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What Are the Different Uses of Punctuation?

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  • Written By: G. Wiesen
  • Edited By: Heather Bailey
  • Last Modified Date: 06 November 2016
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Most uses of punctuation are intended to express some type of meaning, regardless of the setting in which the punctuation is used. In written language, for example, punctuation is typically used to expand upon the meaning of what is said in words often by ending a sentence or expressing emotion. Punctuation can also be used in mathematical notations, often with different meanings than in written language, though such meanings have begun to expand from the mathematical uses into written language. There are also some uses of punctuation outside of common grammar or mathematics, including notation for chess and computer programming.

Regardless of which punctuation marks are used and the setting in which they are used, many uses of punctuation have some attributes in common. Punctuation is typically used to express meaning or expand upon what is around it in some symbolic way, allowing text to go beyond what is presented at a surface level. In written language, for example, punctuation is typically used to present information about what is expressed in words. A period allows readers to understand when an idea comes to a conclusion as the sentence ends, commas and semicolons can be used to break up complex ideas, and question marks and exclamation points allow a reader to better understand the purpose of a writer’s words.

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There are also uses of punctuation outside of language, especially in mathematics. Beyond simple notations such as plus and minus signs, there are also other punctuation marks that can have meaning in math. The > and you” to say that he or she is better than someone else.

A number of uses of punctuation have also gone beyond standard written language or altered written language. In chess notation, for example, exclamation points and question marks are often used to indicate moves that are quite good or moves of questionable effectiveness. Computer programming uses numerous punctuation marks to indicate various concepts within a certain language or syntax, often for separating parts of code or beginning and ending a command line. The rise of text and instant messaging has also expanded the uses of punctuation in written language through the development of emoticons and other symbols to quickly express ideas through non-verbal means.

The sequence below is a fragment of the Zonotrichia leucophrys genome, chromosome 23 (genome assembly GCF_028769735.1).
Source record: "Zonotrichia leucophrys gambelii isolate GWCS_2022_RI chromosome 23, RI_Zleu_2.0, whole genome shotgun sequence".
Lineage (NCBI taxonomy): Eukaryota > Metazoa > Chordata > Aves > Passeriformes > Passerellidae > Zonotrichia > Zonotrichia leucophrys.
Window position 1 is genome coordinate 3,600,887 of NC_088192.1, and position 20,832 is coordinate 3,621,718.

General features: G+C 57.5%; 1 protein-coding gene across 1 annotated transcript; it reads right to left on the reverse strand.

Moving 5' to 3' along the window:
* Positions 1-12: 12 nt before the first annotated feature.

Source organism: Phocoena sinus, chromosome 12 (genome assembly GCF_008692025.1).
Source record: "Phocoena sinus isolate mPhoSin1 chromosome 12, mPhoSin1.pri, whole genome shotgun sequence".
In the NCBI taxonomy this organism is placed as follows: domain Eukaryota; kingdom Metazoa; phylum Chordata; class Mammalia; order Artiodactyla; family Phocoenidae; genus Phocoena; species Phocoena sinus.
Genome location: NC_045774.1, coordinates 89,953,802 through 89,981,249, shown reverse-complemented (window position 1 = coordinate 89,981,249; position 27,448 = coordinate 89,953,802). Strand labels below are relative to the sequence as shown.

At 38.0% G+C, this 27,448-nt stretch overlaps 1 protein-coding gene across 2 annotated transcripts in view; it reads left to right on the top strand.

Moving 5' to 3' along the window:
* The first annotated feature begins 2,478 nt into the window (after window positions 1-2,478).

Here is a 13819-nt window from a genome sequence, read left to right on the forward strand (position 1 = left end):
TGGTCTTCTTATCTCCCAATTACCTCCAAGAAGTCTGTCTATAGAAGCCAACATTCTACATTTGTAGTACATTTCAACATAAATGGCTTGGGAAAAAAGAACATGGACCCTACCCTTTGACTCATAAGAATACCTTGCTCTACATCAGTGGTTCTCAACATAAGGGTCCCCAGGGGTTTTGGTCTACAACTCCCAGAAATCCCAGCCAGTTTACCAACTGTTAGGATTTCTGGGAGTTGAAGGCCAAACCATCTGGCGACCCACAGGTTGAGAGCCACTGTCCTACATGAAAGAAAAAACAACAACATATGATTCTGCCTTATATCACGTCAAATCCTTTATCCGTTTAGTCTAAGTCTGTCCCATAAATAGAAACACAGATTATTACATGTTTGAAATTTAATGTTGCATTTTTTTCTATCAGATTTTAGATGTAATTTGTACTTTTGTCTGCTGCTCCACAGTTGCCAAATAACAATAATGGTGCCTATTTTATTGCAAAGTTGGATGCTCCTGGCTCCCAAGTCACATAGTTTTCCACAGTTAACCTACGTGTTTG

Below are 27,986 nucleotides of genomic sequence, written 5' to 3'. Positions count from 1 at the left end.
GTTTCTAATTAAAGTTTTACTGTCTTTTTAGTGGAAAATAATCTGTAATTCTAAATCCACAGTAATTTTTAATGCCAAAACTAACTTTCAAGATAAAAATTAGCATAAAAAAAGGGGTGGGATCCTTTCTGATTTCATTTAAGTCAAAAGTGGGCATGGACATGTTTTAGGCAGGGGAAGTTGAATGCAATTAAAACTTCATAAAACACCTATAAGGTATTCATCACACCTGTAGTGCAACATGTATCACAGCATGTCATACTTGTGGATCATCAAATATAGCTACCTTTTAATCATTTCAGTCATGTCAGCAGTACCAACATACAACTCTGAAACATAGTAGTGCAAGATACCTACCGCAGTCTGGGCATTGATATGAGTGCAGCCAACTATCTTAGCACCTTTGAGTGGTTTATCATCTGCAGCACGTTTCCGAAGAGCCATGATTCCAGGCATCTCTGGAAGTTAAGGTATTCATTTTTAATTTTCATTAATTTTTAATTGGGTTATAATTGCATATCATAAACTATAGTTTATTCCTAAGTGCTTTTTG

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jennythelib
Post 2

@SailorJerry - As far as the citation rules, there is software available now that will make your citations for you, and then you just have to check over them. No need to memorize since you can do it with the book in hand (or Purdue's OWL website open). RefWorks and Endnote are two examples. If you are a student, chances are good you have access to one through your college library.

A lot of people think that learning how to use correct punctuation in written sentences is not important either, but almost all of the punctuation rules have the potential to prevent confusion. Using punctuation consistently means that when something confusing comes up, readers will know what is meant. For instance, if you use apostrophes correctly, than "my parent's house" says that there is only *one* parent, and this is his or her house. If there is more than one, it needs to be "parents' house."

SailorJerry
Post 1

Another use of punctuation rules is for meeting certain conventions. For instance, all the different style guides have rules for how a citation should be punctuated. Should the article title be in quotation marks or not? Should there be a comma after the author's name? etc.

It drives me batty! I just feel like people have better things to do than to memorize a million punctuation rules.

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